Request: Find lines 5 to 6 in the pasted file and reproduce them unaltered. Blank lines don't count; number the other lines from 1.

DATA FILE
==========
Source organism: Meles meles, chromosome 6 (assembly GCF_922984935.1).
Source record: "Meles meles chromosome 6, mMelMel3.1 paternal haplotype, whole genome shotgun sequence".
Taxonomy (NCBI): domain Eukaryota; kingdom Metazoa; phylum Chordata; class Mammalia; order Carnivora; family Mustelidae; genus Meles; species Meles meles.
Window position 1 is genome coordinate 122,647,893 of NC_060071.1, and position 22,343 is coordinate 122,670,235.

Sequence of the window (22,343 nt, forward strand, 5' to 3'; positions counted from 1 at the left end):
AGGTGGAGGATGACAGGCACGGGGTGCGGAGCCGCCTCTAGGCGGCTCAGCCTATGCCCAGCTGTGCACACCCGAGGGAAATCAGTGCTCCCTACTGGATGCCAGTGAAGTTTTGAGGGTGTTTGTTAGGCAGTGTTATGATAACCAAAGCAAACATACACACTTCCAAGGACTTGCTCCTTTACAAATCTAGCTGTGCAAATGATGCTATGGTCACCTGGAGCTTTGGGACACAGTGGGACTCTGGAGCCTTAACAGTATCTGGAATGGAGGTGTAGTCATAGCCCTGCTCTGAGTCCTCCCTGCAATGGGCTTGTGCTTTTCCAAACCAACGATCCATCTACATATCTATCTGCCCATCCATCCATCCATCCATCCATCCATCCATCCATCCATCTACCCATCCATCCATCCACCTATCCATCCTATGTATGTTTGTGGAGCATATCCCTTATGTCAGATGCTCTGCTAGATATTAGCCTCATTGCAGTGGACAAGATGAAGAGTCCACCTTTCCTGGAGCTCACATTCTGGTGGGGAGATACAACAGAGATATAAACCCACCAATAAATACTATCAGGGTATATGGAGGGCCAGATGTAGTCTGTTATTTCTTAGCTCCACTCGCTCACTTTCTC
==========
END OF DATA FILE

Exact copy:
Sequence of the window (22,343 nt, forward strand, 5' to 3'; positions counted from 1 at the left end):
AGGTGGAGGATGACAGGCACGGGGTGCGGAGCCGCCTCTAGGCGGCTCAGCCTATGCCCAGCTGTGCACACCCGAGGGAAATCAGTGCTCCCTACTGGATGCCAGTGAAGTTTTGAGGGTGTTTGTTAGGCAGTGTTATGATAACCAAAGCAAACATACACACTTCCAAGGACTTGCTCCTTTACAAATCTAGCTGTGCAAATGATGCTATGGTCACCTGGAGCTTTGGGACACAGTGGGACTCTGGAGCCTTAACAGTATCTGGAATGGAGGTGTAGTCATAGCCCTGCTCTGAGTCCTCCCTGCAATGGGCTTGTGCTTTTCCAAACCAACGATCCATCTACATATCTATCTGCCCATCCATCCATCCATCCATCCATCCATCCATCCATCCATCTACCCATCCATCCATCCACCTATCCATCCTATGTATGTTTGTGGAGCATATCCCTTATGTCAGATGCTCTGCTAGATATTAGCCTCATTGCAGTGGACAAGATGAAGAGTCCACCTTTCCTGGAGCTCACATTCTGGTGGGGAGATACAACAGAGATATAAACCCACCAATAAATACTATCAGGGTATATGGAGGGCCAGATGTAGTCTGTTATTTCTTAGCTCCACTCGCTCACTTTCTC